Being early evening and just before closing, we were the only souls in the place. It was a beautiful garden, apparently privately owned during the Meiji era for visiting aristocrats to have their tea ceremonies, and has only been open to the public since 1989. There are 3 styles of Japanese garden here: a moss garden, a pond garden and a tea ceremony garden.

The teahouse backed out onto a moss garden which was wonderfully enhanced by the sunlight cascading through the trees. Moss gardens of course are at their lushest best after the rainy season in June, but it is still hard not to be impressed by the tricks that these masters of perspective are able to play with your eyes.

As we wound or way through the small streets and alley back to our hotel, we remembered that we had wanted to visit the famous Todaiji temple, but that didn't really seem to matter. Nara had served us a serene garden and a beautiful early spring evening to lap up.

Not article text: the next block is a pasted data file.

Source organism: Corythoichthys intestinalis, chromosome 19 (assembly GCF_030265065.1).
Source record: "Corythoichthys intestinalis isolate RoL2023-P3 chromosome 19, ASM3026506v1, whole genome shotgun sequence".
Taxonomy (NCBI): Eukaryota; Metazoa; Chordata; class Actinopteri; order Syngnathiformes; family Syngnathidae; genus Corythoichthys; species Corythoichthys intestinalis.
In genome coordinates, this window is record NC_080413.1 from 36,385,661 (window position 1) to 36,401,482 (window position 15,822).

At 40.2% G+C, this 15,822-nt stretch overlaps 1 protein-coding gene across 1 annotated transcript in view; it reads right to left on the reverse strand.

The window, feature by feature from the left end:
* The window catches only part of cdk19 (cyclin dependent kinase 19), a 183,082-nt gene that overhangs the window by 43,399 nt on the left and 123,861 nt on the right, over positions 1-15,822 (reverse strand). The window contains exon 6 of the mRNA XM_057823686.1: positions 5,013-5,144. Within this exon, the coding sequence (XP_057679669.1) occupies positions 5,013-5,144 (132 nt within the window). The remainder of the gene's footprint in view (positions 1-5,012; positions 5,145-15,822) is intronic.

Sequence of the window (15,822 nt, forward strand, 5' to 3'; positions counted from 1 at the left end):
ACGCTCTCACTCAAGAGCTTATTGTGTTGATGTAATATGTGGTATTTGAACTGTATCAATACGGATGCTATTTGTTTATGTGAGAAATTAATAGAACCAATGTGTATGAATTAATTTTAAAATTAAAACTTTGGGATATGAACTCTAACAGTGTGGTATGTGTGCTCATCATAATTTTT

The next day we did get to Todaiji, and although we were a bit early for the sakura there, we did see some early bloomers along the way at a shrine, not to mention some plum trees that had eluded us the evening before.

Friday, 18 March 2011


I was sitting at my desk nine days ago, when my phone buzzed. That was all that happened; my phone buzzed and I broke away from writing reports, rubbed my eyes with the heels of my hands and picked up my phone to read a mail from a friend. It was 3:30 in the afternoon. The mail said there had been an earthquake and that a tsunami was hitting the coast of Japan. I went to the next room where my wife and kids were playing and I relayed the news to them. "There's a tsunami hitting somewhere up north." I said. "Oh dear", was the reply. Earthquakes and tsunami are part of life in Japan, this news wasn't a shock.